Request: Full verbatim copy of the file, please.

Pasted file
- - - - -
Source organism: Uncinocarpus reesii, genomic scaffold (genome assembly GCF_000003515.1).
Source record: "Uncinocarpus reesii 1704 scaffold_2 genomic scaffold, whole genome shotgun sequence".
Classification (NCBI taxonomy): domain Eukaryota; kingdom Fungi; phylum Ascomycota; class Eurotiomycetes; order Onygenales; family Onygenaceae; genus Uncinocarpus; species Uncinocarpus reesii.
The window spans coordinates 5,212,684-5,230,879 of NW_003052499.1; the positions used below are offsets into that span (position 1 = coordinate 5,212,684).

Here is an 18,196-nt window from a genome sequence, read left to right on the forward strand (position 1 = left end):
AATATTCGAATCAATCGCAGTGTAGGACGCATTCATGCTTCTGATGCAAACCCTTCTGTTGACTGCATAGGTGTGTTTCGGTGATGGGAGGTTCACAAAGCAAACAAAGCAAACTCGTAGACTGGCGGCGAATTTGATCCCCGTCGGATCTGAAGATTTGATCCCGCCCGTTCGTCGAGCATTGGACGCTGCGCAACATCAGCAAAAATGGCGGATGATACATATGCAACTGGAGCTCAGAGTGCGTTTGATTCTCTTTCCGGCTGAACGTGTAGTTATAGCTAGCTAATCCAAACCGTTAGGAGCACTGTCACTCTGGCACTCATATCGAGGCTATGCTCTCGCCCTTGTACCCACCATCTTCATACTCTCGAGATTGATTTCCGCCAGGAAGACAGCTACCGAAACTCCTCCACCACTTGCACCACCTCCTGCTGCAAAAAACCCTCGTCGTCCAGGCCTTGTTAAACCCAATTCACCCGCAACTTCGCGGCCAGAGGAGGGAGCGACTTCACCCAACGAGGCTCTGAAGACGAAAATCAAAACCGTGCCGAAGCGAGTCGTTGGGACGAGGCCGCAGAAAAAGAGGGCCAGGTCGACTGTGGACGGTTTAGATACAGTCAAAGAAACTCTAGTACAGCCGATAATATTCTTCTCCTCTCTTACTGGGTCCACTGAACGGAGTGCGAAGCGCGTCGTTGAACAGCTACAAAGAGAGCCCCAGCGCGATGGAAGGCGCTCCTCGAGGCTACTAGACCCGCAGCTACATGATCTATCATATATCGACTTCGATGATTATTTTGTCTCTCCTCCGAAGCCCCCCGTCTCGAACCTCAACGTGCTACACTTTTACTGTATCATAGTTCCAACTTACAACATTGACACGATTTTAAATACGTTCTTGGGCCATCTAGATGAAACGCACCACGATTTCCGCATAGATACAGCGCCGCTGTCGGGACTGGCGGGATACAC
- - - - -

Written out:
Source organism: Uncinocarpus reesii, genomic scaffold (genome assembly GCF_000003515.1).
Source record: "Uncinocarpus reesii 1704 scaffold_2 genomic scaffold, whole genome shotgun sequence".
Classification (NCBI taxonomy): domain Eukaryota; kingdom Fungi; phylum Ascomycota; class Eurotiomycetes; order Onygenales; family Onygenaceae; genus Uncinocarpus; species Uncinocarpus reesii.
The window spans coordinates 5,212,684-5,230,879 of NW_003052499.1; the positions used below are offsets into that span (position 1 = coordinate 5,212,684).

Here is an 18,196-nt window from a genome sequence, read left to right on the forward strand (position 1 = left end):
AATATTCGAATCAATCGCAGTGTAGGACGCATTCATGCTTCTGATGCAAACCCTTCTGTTGACTGCATAGGTGTGTTTCGGTGATGGGAGGTTCACAAAGCAAACAAAGCAAACTCGTAGACTGGCGGCGAATTTGATCCCCGTCGGATCTGAAGATTTGATCCCGCCCGTTCGTCGAGCATTGGACGCTGCGCAACATCAGCAAAAATGGCGGATGATACATATGCAACTGGAGCTCAGAGTGCGTTTGATTCTCTTTCCGGCTGAACGTGTAGTTATAGCTAGCTAATCCAAACCGTTAGGAGCACTGTCACTCTGGCACTCATATCGAGGCTATGCTCTCGCCCTTGTACCCACCATCTTCATACTCTCGAGATTGATTTCCGCCAGGAAGACAGCTACCGAAACTCCTCCACCACTTGCACCACCTCCTGCTGCAAAAAACCCTCGTCGTCCAGGCCTTGTTAAACCCAATTCACCCGCAACTTCGCGGCCAGAGGAGGGAGCGACTTCACCCAACGAGGCTCTGAAGACGAAAATCAAAACCGTGCCGAAGCGAGTCGTTGGGACGAGGCCGCAGAAAAAGAGGGCCAGGTCGACTGTGGACGGTTTAGATACAGTCAAAGAAACTCTAGTACAGCCGATAATATTCTTCTCCTCTCTTACTGGGTCCACTGAACGGAGTGCGAAGCGCGTCGTTGAACAGCTACAAAGAGAGCCCCAGCGCGATGGAAGGCGCTCCTCGAGGCTACTAGACCCGCAGCTACATGATCTATCATATATCGACTTCGATGATTATTTTGTCTCTCCTCCGAAGCCCCCCGTCTCGAACCTCAACGTGCTACACTTTTACTGTATCATAGTTCCAACTTACAACATTGACACGATTTTAAATACGTTCTTGGGCCATCTAGATGAAACGCACCACGATTTCCGCATAGATACAGCGCCGCTGTCGGGACTGGCGGGATACAC